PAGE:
Signs You're Getting Too Comfortable
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Over Easy1 of 11
By Natasha Burton
Being entirely comfortable around your spouse is one of the great perks of married life. However, there's a big difference between feeling content and relaxed in your relationship, and just being plain old lazy. We asked Heather Porter, author of the upcoming book Body Back, a comprehensive how-to guide for women adjusting to motherhood—and happily married mother of four—for her perspective on 10 signs that your relationship is too comfortable, and to share her tested tips for breaking out of these ruts.
Only Talking Logistics2 of 11
"With careers and kids, couples can slip into a parallel existence," says Porter. Often, this leads busy parents to chat solely about carpool schedules or who's in charge of packing lunches, leaving little room for real conversation. To remedy this, Porter suggests making time to talk about non-family related issues so you can reconnect as a couple.
Skipping Romance3 of 11
Another consequence of a busy household and getting too stuck in your routine is forgetting the romance that brought you together as a couple in the first place. "Plan a night to get away together or for kids to be away so you can have a romantic night in," recommends Porter. She also advises keeping the conversation positive. "Don't talk about the kids or the person you dislike at work all night."
Dressing Down4 of 11
Sweatpants may be much cozier than those form-fitting jeans, but if you're perpetually donning clothes you wouldn't be caught dead wearing out in public, then you may be a little too comfortable in your relationship (and that goes for men, too!). Getting dolled up daily is a little unrealistic, so try swapping your flannel PJs for a more feminine alternative, says Porter, who suggests getting a pretty night gown instead. "It can still be a little sexy, just not see-through, if you have kids."
Not Making An Effort5 of 11
Like clothing, your beauty routine can easily hit slump mode as time to primp gets harder to come by. But just taking five minutes to spruce yourself up shows your spouse that you still want to look good for him. On date nights, "book the babysitter to come early so that you have time to get ready," says Porter.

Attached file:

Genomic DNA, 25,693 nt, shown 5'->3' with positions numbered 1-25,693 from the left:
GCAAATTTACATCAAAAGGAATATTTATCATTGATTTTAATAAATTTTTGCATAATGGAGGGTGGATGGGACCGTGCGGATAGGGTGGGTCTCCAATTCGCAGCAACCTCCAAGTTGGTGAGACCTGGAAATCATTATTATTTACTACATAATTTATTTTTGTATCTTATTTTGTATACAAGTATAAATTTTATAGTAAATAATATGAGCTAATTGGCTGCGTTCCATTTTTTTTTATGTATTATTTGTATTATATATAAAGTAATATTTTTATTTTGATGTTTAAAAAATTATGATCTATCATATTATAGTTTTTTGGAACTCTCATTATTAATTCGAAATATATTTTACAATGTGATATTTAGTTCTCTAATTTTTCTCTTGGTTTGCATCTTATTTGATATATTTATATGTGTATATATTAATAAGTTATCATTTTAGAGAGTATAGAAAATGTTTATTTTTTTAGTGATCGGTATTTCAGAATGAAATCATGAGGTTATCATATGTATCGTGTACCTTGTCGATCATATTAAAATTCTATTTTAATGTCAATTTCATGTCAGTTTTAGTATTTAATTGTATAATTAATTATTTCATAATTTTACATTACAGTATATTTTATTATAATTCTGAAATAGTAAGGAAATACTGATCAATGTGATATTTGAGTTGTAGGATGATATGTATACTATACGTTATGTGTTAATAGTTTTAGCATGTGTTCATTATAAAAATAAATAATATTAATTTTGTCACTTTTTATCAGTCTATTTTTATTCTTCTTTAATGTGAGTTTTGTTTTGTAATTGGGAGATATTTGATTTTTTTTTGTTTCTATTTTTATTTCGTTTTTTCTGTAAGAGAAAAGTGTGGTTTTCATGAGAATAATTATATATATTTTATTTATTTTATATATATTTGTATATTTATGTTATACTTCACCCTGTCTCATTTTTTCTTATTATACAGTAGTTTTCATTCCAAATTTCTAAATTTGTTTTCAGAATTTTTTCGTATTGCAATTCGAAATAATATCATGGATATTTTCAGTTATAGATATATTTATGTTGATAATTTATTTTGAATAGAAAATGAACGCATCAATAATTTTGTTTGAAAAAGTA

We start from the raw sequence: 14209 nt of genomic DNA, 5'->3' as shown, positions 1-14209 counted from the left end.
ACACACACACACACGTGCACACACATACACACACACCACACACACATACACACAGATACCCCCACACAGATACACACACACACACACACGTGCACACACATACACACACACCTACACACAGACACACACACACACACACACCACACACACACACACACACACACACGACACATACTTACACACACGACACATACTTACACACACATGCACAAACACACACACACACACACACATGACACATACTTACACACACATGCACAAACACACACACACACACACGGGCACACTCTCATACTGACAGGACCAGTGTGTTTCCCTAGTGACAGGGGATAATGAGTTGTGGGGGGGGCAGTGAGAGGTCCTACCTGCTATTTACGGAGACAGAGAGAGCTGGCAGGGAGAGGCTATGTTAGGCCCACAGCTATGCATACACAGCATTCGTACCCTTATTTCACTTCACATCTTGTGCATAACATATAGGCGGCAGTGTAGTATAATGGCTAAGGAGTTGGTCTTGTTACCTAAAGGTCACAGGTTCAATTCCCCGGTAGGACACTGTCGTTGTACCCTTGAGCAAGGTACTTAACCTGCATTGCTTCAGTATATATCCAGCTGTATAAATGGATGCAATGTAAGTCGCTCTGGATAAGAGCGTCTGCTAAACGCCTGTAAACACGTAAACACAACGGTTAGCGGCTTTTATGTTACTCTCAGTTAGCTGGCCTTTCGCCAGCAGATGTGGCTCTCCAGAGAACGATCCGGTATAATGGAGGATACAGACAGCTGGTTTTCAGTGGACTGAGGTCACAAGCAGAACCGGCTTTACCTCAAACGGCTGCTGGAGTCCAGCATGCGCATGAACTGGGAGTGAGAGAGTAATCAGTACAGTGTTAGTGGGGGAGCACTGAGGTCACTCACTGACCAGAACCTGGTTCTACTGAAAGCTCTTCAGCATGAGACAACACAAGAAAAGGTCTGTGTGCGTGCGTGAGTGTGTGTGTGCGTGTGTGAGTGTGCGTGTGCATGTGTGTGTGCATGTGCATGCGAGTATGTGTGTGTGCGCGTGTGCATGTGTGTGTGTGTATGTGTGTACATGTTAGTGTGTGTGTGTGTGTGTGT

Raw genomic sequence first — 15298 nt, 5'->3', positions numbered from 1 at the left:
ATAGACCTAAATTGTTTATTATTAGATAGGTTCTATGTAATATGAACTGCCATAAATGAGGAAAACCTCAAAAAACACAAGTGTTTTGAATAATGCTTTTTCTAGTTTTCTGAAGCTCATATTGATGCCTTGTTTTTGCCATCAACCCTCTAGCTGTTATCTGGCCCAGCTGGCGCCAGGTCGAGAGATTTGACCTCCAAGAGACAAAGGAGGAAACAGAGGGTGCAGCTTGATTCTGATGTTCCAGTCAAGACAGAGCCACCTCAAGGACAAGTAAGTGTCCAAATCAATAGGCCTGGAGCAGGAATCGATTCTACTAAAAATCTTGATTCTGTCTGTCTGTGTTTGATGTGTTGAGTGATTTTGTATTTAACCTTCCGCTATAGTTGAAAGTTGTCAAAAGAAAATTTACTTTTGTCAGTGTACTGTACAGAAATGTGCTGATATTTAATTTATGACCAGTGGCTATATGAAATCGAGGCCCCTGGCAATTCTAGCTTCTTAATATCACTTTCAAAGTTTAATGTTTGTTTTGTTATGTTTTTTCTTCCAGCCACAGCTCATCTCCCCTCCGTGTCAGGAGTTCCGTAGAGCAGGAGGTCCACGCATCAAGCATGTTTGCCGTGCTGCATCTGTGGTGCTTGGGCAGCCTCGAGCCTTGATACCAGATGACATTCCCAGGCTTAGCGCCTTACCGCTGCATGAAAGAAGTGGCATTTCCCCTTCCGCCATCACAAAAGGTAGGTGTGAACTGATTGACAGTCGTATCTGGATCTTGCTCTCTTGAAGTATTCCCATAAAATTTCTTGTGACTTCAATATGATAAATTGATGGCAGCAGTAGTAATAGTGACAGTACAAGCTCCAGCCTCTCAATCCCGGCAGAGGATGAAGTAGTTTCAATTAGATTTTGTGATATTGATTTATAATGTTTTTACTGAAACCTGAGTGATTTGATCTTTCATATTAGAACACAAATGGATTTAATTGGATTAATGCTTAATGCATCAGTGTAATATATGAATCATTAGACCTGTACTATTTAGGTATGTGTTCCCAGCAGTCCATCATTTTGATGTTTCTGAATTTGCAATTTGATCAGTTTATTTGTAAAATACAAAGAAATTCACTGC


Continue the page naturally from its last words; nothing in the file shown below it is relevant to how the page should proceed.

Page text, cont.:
Lashing Out6 of 11
It's all too easy to go for the jugular when you're angry with your partner: Knowing him as well as you do, his insecurities, vulnerabilities and shortcomings are at your disposal and, in the face of conflict or hurt feelings, it can be difficult not to use them as ammunition. However, "respect is very important in a relationship," Porter says. "If that slips, you must concentrate on getting it back." Being aware of your words and talking openly about how you speak to each other when you're stressed or fighting will allow you to work together to solve the issue.
Losing Outside Interests7 of 11
Your marriage and family are the cornerstones of your life. That said, having other things going on in your life—hobbies, passions, projects—help you continue to grow as an individual and stay interesting to your partner, says Porter. "You are still an individual, albeit part of a couple. And, because your partner isn't doing them with you, your interests are something different you can enjoy chatting about."
Ignoring His Passions8 of 11
In the beginning of a relationship, we happily engage in all sorts of activities just to spend time around the person with whom we're smitten. As time goes by, we get less tolerant of indulging our partners, or we start complaining the moment we're not having fun. Try straying from your comfort zone to show your spouse that you care about his interests. "Do something together that he would love, like going to a soccer game or a restaurant you're not keen on," Porter says. "Enjoy the fact that he's delighted you've gone."
Getting Lazy With Affection9 of 11
When young and in love, most couples can't keep their hands off each other. But, as the novelty of your spouse wears off, your desire to smother him in kisses may wane too. Porter advises keeping affection as a daily part of your relationship. "Give him a big hug when he comes home this evening or, if you come home last, go find him for a hug," she says. "Be attentive and make him feel special, as he should you!"
Not Wooing Each Other10 of 11
Just because the honeymoon period of your relationship is long past, that doesn't mean you should stop courting your partner. Porter suggests surprising your husband with a gift. "It doesn't need to be expensive, just a token that you care, like a book on a subject he is interested in," she suggests. "Buy it out of the blue and sit together when you pass it to him—don't just hand it over the kitchen table, as you will downgrade the moment." For a totally free gesture, "send loving texts during the day when you're apart."
Forgetting Where You Came From11 of 11
In addition to bestowing little tokens of love, actively remembering the times when your relationship first began can also stave off feelings of monotony. "It is most important to remember who you both are and what made you fall in love in the first place," Porter says. "Reminisce about fun times you had together."
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